Marriage Principle #1: Love Is a Choice, Not Just a Feeling

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In our culture, love is all about feelings. The story line is always about all consuming, overwhelming romance. But this is unrealistic in an authentic marriage, and the Bible has a different definition for love.

The problem with feelings

The problem with feelings is that they’re always changing. People are fickle. Feelings can be dangerous and can lead us astray, especially when it comes to relationships. A healthy marriage is not built on feelings or emotions.

Marital love in the Bible

Marital love in the Bible is based on a promise. When a man and woman come together in marriage, they’re making a covenant – a commitment. It’s not a contract, where failure to keep up your end of the bargain can easily result in divorce. God wants us to fight for our marriages, to stand for our spouse in thick and thin.

Proverbs 20:25 Don’t trap yourself by making a rash promise to God and only later counting the cost.

Marriage Principle #1

If you want a healthy marriage, it all starts with how you define love. Here’s the first principle of a healthy marriage: Love is a choice, not just a feeling. you have to get love right. Feelings aren’t bad – but they come and go. The valiant part of marital love is the choosing part.

The ultimate analogy

The greatest demonstration of love in history came at the cross. When Jesus died on the cross, he was demonstrating sacrificial love. He didn’t feel like dying that painful death, but he did it for love. God had made a covenant long before, and he proved faithful. The Bible uses marriage as an analogy for this incredible act of love. Marriage is a picture of Jesus and the church.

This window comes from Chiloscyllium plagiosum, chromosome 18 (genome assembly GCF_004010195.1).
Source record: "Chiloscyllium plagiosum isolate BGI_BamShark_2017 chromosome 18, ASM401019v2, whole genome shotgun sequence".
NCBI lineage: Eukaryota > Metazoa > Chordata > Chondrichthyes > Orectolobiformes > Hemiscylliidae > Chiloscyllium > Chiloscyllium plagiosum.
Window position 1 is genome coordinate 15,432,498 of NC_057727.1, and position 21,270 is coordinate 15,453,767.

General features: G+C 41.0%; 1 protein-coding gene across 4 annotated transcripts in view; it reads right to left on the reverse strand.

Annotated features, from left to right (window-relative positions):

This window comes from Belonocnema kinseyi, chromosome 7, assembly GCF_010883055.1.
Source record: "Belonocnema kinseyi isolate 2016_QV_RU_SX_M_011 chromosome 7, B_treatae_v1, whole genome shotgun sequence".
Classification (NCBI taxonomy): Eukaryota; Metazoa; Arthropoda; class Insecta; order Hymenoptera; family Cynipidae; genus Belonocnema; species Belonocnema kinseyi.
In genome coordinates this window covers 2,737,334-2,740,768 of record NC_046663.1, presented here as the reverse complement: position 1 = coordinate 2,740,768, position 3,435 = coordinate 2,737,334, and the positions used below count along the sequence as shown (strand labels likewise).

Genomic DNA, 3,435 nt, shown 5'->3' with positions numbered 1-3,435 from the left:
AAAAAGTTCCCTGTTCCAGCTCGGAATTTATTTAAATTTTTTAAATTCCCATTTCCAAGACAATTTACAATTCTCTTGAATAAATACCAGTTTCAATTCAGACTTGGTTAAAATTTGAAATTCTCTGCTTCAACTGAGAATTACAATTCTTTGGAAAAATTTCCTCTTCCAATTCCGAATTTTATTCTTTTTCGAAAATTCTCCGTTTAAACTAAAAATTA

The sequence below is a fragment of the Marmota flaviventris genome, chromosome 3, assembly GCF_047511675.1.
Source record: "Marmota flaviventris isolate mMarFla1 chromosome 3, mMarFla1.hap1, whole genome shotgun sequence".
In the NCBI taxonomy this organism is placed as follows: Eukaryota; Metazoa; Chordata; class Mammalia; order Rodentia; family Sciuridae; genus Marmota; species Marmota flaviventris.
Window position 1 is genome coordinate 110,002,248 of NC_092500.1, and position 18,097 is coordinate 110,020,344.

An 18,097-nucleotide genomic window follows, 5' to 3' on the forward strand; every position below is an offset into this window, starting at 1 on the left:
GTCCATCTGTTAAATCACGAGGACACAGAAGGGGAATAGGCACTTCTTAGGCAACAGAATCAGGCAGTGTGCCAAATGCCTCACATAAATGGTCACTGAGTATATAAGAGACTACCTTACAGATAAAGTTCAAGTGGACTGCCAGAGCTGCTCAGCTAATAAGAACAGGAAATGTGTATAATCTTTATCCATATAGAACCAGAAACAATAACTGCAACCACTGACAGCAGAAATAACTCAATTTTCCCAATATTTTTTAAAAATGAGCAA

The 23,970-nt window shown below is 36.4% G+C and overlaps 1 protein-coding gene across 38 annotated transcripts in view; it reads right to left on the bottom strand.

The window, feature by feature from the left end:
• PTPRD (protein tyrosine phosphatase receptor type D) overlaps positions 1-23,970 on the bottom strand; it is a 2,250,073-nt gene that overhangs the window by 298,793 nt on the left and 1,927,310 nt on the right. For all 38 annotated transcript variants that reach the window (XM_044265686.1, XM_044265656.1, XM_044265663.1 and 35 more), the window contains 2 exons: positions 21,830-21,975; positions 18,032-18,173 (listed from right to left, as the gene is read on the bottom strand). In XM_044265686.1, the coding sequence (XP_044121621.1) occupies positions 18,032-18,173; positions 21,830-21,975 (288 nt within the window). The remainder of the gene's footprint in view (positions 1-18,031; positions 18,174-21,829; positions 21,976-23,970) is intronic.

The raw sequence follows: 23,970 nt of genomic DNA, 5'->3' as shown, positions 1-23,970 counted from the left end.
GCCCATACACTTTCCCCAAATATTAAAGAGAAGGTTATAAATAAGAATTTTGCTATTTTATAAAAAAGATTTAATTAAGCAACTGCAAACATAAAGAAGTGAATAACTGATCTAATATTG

Ephesians 5:25-27 For husbands, this means love your wives, just as Christ loved the church. He gave up his life for her to make her holy and clean, washed by the cleansing of God’s word. He did this to present her to himself as a glorious church without a spot or wrinkle or any other blemish.

 

 


Discussion Questions

  1. What’s your favorite romantic comedy? What are the underlying messages about “love”? How has your marriage stacked up to that comparison?
  2. Make two lists: (1) how feelings can be good (2) how feelings can cause problems. How have feelings affected your marriage, both positively and negatively?
  3. Read Proverbs 20:25. Looking back, do you think you understood the commitment you were making on your wedding day? What promises have proven hardest to keep?
  4. List some choices or sacrifices you’ve  made for your marriage. How did you come to those decisions?
  5. Read Ephesians 5:25-27. What did Christ do to set his bride (the Church) apart? What does it mean for you to set your spouse apart in marriage?
  6. Talk about the 5 love languages. Which one is your love language? Which one is your spouse’s primary love language?
  7. What are you taking away from this conversation?

 

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